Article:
“Experimentation is the least arrogant method of gaining knowledge.”
— Isaac Asimov

Let’s lay the foundations of A/B testing with its definition and brief history.
A/B testing, at its simplest, is a way to compare two versions of something, in our digital product case it is a web page or an app, to figure out which performs better.
In A/B tests, users are randomly split between the two groups where one group sees the original version (Control) and the other sees the new version (Variation) as shown in the figure below:

During the tests, we collect the necessary metrics and in the end we prove or disprove our hypothesis by analyzing the data we collected.

How it all started


Scurvy was the leading cause of death among seamen in the 18th century. James Lind, a physician in the British Royal Navy, ran a test to prove his theory that citrus fruits could cure scurvy. For this purpose, he divided the 12 sick sailors into six pairs, and provided each of them with a different supplement in their diet: cider, vitriolic elixir, vinegar, sea water, two oranges and a lemon, or a purgative mixture.

As a result of what some have considered the first clinical trial in history, only the two sailors who took the citrus fruits improved. Of course it was a bit far away from today’s A/B testing standards and statistics since it was based on a small number of observations, but in the end the result was convincing and decisive enough since the impact was so dramatic.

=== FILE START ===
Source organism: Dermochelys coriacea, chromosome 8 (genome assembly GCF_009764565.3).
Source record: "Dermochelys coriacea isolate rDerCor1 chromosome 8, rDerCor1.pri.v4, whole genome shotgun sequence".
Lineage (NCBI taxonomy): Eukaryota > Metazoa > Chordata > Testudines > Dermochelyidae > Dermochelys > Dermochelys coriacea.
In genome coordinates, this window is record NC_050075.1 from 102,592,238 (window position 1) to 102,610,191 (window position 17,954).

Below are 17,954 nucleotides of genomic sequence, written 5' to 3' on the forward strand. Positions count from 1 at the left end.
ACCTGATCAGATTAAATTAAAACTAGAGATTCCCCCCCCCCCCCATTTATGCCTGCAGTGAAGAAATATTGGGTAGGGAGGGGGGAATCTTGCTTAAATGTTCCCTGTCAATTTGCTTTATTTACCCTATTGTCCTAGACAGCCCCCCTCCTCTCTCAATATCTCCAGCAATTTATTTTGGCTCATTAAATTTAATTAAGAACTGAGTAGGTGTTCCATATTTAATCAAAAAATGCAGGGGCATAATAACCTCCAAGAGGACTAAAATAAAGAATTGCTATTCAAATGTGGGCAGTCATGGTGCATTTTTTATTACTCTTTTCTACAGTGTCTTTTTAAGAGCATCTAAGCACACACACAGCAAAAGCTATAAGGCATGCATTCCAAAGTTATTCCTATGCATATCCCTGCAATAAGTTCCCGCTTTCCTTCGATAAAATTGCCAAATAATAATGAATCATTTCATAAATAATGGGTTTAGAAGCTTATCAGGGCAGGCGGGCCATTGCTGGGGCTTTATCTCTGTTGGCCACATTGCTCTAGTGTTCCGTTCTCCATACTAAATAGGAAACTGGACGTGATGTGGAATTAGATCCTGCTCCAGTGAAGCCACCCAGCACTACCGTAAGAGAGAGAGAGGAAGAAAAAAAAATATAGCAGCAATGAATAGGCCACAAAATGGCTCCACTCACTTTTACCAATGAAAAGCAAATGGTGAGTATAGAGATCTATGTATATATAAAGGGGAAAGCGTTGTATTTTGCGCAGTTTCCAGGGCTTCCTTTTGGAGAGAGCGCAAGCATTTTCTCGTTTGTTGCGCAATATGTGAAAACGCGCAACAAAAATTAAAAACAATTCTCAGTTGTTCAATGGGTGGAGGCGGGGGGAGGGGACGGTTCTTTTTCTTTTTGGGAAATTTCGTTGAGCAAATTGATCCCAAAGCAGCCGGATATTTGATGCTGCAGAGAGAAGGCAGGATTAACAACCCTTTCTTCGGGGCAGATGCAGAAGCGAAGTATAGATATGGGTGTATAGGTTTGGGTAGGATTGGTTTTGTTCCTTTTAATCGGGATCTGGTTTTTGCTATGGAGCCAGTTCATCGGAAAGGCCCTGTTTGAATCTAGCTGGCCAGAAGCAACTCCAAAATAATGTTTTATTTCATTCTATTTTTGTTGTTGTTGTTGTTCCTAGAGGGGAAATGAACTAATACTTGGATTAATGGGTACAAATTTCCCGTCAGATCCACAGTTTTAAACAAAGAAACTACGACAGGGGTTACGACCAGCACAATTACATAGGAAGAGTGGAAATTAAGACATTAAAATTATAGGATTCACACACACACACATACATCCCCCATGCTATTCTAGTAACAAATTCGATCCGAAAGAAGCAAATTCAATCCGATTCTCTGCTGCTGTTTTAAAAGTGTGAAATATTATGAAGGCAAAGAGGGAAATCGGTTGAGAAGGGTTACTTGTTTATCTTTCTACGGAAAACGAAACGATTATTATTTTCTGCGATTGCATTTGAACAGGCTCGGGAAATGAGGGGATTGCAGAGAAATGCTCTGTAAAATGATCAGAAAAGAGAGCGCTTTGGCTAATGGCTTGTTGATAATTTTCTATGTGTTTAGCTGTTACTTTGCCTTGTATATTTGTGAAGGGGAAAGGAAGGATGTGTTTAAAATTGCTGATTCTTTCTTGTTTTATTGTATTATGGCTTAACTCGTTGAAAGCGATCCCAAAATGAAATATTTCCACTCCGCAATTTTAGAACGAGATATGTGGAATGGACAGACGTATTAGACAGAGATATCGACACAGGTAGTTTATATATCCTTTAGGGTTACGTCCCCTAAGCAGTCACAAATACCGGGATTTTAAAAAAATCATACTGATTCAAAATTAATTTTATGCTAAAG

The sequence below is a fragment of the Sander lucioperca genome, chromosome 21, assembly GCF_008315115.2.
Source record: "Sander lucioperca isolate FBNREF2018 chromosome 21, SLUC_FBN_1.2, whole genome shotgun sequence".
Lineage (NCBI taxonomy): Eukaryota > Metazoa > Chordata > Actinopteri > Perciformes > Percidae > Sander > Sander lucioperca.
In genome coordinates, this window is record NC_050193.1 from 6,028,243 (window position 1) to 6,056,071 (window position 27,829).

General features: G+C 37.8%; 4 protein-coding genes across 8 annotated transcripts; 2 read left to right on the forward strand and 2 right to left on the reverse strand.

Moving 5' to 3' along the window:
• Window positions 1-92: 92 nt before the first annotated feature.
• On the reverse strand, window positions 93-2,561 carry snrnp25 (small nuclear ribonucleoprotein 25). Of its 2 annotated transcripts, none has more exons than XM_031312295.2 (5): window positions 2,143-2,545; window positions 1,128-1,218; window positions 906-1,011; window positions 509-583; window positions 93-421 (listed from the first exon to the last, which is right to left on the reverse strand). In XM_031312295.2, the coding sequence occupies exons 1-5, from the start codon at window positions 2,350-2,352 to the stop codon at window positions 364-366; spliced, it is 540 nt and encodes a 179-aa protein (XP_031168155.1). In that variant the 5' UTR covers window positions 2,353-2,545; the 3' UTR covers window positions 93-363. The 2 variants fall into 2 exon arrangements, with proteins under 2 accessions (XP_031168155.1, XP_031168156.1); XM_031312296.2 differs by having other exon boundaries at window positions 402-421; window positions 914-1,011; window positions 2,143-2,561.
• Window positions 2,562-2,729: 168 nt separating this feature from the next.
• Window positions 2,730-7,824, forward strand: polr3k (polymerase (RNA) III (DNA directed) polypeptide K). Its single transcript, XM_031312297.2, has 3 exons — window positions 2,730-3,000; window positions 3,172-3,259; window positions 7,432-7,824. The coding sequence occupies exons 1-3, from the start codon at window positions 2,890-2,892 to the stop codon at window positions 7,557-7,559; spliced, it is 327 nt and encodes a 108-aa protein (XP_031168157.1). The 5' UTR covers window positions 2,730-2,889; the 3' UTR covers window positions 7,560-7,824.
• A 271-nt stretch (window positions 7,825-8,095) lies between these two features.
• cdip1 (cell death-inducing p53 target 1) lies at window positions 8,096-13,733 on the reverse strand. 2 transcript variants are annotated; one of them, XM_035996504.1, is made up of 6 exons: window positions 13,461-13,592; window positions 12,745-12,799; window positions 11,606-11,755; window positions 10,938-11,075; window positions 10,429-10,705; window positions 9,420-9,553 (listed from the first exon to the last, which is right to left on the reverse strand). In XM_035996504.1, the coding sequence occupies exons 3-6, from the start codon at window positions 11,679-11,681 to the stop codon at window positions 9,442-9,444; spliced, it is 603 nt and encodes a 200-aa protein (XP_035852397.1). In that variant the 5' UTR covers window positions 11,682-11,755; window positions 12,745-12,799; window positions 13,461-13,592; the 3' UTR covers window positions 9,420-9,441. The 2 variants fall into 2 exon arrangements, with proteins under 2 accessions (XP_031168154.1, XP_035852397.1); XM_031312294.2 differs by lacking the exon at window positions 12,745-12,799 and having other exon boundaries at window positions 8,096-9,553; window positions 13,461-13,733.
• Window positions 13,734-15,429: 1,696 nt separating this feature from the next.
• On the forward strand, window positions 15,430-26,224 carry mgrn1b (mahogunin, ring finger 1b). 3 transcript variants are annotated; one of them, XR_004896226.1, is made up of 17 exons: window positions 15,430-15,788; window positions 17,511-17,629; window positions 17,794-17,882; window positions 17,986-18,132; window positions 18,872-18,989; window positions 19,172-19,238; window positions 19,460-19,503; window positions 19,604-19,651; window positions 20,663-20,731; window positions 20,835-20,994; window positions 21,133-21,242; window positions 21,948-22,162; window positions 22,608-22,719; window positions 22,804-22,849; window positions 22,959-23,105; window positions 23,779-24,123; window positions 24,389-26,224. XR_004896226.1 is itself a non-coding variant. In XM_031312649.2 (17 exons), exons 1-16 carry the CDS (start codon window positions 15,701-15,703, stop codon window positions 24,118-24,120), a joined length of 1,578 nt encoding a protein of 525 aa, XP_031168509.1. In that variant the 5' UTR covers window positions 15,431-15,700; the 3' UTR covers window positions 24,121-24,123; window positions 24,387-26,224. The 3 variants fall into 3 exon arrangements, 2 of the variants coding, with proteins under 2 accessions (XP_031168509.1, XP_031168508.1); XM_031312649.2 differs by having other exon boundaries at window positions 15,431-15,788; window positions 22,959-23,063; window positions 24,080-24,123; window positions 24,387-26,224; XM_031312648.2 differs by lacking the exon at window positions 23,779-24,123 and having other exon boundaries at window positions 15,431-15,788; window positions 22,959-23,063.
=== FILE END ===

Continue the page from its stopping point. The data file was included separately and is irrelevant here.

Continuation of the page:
Ronald Fisher designed experiments to determine what effect various external factors had on the growth of plants and crops. He was the first to figure out the basic principles, statistics and mathematics behind A/B testing and make them a science. His work is considered to be the starting point of modern hypothesis testing.


Google engineers ran their first A/B test to determine the optimum number of results to display on its search results page. The first test was unsuccessful due to glitches that were caused by long loading times, but that in itself yielded a critical insight — tenths of a second could make or break user satisfaction in a precisely quantifiable way.


A/B testing is like a standard in today’s world since it is especially useful in combination with agile software development. Microsoft and several other leading companies including Amazon, Booking.com, Facebook, and Google each conduct more than 10.000 A/B tests annually, with many tests engaging millions of users. Today, A/B testing is utilized by businesses of all sizes across various industries.
While the things we test change and evolve everyday, it is quite stunning to see that A/B testing has been helping us for ages to establish causalities and understand more about the world whether online or offline.

We’ll be discussing why we are doing A/B tests next time. Stay tuned!

History of Controlled Experiments

Article writer: Aybala Coşkun Karadayılar

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